FORT STEWART Ga. (Oct. 8, 2013) -- Gen. Daniel Allyn, commanding general of U.S. Army Forces Command, recently met with Army Reserve, Army National Guard and active-duty Soldiers to focus on the future of combat effectiveness of the Total Army team.

"We are continuing an integrated approach to training and readiness," he said, pointing out that there may be Reserve and Guard battalions attached to active duty brigades prior to deployments to be able to train together.

Allyn visited Fort Stewart to observe the Georgia National Guard's 48th Infantry Brigade Combat Team, as they conducted a combat arms rehearsal, with the assistance of First Army Division East observer-controller/trainers, known as OC/Ts, in preparation for their upcoming missions both in Afghanistan and in support of U.S. Army Southern Command.

"This says (pointing to his uniform) United States Army. We go where they need us to go, when they need us to go," Allyn said. "We want you to have routine access to other components. I know you have the benefits of working with First Army all through this, and the intent is you'll have First Army and all components of our Army to help you routinely as you train."

The 188th Infantry Brigade, a First Army Division East training brigade, recently provided training and assistance to prepare members of the Georgia National Guard. The unit focuses mainly on mobilization training reserve-component units for deployments around the world. However, with the drawdown in Afghanistan, First Army Division East brigades are increasingly developing relationships with National Guard and Reserve component units and providing readiness assistance much earlier in the Army Force Generation process.

Multi-component training is important, Allyn emphasized, and he said he is committed to ensuring the best "value-training possible."

"Going forward, what you'll see is a lot more training with the active command and in the Reserve component," Allyn said

Lt. Col. Pete Fedak, the 188th Infantry Brigade executive officer, explained the importance of his brigade's OC/Ts.

"The First Army OC/Ts fill a unique niche, in that we liaise between the training unit (48th IBCT), the exercise director, and the installation (3rd Infantry Division/U.S. Army Garrison Fort Stewart), to facilitate high quality training and feedback," said Fedak.

The 48th IBCT's commander, Col. Randall V. Simmons Jr., agreed.

"Our 188th partners have really helped with our training," Simmons said. "The biggest thing they do is help provide an extra set of eyes to our training. To date, we've conducted over 400 STX (situational training exercise) lane iterations and more than 255 live-fire iterations, and there is no way our leaders would be able to cover down and evaluate all that training on their own.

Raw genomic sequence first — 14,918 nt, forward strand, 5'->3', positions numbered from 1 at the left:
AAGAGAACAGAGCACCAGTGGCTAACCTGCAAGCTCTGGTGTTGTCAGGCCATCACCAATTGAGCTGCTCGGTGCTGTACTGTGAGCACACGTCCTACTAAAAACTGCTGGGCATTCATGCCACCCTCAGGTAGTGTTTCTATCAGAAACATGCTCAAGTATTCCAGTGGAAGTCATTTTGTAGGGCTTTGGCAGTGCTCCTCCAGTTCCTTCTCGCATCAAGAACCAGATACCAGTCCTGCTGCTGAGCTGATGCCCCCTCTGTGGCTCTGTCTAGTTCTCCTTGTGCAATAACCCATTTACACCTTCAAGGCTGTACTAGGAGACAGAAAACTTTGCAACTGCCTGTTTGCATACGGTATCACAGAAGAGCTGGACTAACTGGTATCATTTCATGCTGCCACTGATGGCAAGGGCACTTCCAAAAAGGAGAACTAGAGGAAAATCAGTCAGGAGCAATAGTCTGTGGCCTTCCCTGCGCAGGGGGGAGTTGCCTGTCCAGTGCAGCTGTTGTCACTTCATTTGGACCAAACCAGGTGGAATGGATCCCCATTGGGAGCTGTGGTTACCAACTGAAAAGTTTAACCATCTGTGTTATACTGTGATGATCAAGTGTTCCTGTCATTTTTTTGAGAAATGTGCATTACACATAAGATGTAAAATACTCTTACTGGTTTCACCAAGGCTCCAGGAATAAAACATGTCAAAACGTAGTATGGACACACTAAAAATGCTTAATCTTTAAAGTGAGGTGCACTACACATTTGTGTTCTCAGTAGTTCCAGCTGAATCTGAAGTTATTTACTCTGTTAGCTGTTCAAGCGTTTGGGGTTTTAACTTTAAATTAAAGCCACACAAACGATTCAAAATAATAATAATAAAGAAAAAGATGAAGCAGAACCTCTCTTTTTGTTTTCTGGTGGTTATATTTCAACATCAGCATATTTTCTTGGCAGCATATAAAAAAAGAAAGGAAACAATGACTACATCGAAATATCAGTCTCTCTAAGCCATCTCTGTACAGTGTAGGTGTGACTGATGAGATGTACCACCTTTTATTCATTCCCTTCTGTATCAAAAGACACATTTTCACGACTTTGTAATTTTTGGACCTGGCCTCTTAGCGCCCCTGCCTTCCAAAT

"It is very beneficial to me, as the brigade commander -- and I know to our battalion commanders and even company commanders -- to have those extra eyes out there to give feedback, so we can identify trends and areas of weakness, the things we need to work on," Simmons said.

"The 48th IBCT has clearly done an outstanding job preparing, training, and developing the plan for this current exercise here at Fort Stewart," said Fedak.

According to Lt. Col. James Yount, 1st Battalion, 306th Regiment, 188th Inf. Brigade, his OC/Ts supported the 48th's exercise by providing embedded OC/Ts, who stayed with the companies and platoons from the time the exercise started to the very end.

The 48th's senior enlisted advisor, Command Sgt. Maj. Shawn Lewis, not only appreciated the embedded OC/Ts, but stressed that importance to his Soldier's training.

"Having the embedded OC/Ts living, working, staying with the same team every day is very important," Lewis stressed. "Obviously these guys (188th OC/Ts) are professional; most of them have been downrange several times, so they have seen this for real -- as have most of my guys. But we all can glean TTPs (tactics, techniques and procedures) from each other. We all have had different experiences. So having them embedded with the teams and staying with the same team throughout the training is pretty important. If you just show up with a new trainer every day, you can pick every operation a part. You have to know the scope; you have to know the operations order, what is the intent of the mission."

According to Yount, embedded OC/Ts and the training unit form relationships that follow after the training ends.

"We have a reception stage, we have an approach, and then we have follow-through from start to finish and on to the next training event. We want to assist them in any way possible because together, we are more efficient," said Yount.

Lewis agreed and said he hasn't picked up on any animosity between the two units, mainly because of the shared experiences.

"Everyone who has been downrange in the last ten or twelve years has worked with a reserve-component Soldier at some level," Lewis said. "I think there is a mutual respect that comes with chewing on some of the same turf over a period of time. You know no one likes to be graded, but it's not really like grading. I don't get the feeling that they are grading us; we grade ourselves. They are just bringing their experiences to our training, and it always helps to hear different ways to get after a problem."

"You are a part of this great Army of ours. You are an incredibly important part. I appreciate what you do to ensure that you are trained and ready," Allyn concluded.